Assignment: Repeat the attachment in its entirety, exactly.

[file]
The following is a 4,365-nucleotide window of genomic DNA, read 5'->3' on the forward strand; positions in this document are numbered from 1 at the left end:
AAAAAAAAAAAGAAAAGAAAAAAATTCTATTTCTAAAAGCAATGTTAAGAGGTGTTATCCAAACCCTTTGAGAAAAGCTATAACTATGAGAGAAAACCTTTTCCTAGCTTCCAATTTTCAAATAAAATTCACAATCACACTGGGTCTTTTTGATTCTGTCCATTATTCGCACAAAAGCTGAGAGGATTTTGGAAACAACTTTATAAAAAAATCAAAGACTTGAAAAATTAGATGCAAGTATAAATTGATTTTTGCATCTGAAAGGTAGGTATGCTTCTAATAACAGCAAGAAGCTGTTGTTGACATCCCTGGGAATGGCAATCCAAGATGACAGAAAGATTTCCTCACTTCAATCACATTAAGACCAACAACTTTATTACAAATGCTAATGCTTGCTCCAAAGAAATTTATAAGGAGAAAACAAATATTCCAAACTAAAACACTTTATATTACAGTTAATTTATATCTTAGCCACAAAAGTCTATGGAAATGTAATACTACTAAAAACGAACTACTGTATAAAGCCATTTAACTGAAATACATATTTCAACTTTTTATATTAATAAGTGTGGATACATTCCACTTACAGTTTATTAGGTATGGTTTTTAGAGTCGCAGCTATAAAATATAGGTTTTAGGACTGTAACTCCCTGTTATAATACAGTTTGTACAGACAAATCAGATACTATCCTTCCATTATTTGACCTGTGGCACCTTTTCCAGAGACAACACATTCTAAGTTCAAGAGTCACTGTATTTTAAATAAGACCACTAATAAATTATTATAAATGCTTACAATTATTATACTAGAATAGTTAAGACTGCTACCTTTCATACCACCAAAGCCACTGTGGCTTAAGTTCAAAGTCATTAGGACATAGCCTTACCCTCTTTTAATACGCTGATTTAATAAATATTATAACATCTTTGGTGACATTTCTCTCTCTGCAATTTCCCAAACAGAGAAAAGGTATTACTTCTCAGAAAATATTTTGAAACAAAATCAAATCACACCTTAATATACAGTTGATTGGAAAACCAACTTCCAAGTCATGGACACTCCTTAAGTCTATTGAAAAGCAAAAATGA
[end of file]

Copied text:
The following is a 4,365-nucleotide window of genomic DNA, read 5'->3' on the forward strand; positions in this document are numbered from 1 at the left end:
AAAAAAAAAAAGAAAAGAAAAAAATTCTATTTCTAAAAGCAATGTTAAGAGGTGTTATCCAAACCCTTTGAGAAAAGCTATAACTATGAGAGAAAACCTTTTCCTAGCTTCCAATTTTCAAATAAAATTCACAATCACACTGGGTCTTTTTGATTCTGTCCATTATTCGCACAAAAGCTGAGAGGATTTTGGAAACAACTTTATAAAAAAATCAAAGACTTGAAAAATTAGATGCAAGTATAAATTGATTTTTGCATCTGAAAGGTAGGTATGCTTCTAATAACAGCAAGAAGCTGTTGTTGACATCCCTGGGAATGGCAATCCAAGATGACAGAAAGATTTCCTCACTTCAATCACATTAAGACCAACAACTTTATTACAAATGCTAATGCTTGCTCCAAAGAAATTTATAAGGAGAAAACAAATATTCCAAACTAAAACACTTTATATTACAGTTAATTTATATCTTAGCCACAAAAGTCTATGGAAATGTAATACTACTAAAAACGAACTACTGTATAAAGCCATTTAACTGAAATACATATTTCAACTTTTTATATTAATAAGTGTGGATACATTCCACTTACAGTTTATTAGGTATGGTTTTTAGAGTCGCAGCTATAAAATATAGGTTTTAGGACTGTAACTCCCTGTTATAATACAGTTTGTACAGACAAATCAGATACTATCCTTCCATTATTTGACCTGTGGCACCTTTTCCAGAGACAACACATTCTAAGTTCAAGAGTCACTGTATTTTAAATAAGACCACTAATAAATTATTATAAATGCTTACAATTATTATACTAGAATAGTTAAGACTGCTACCTTTCATACCACCAAAGCCACTGTGGCTTAAGTTCAAAGTCATTAGGACATAGCCTTACCCTCTTTTAATACGCTGATTTAATAAATATTATAACATCTTTGGTGACATTTCTCTCTCTGCAATTTCCCAAACAGAGAAAAGGTATTACTTCTCAGAAAATATTTTGAAACAAAATCAAATCACACCTTAATATACAGTTGATTGGAAAACCAACTTCCAAGTCATGGACACTCCTTAAGTCTATTGAAAAGCAAAAATGA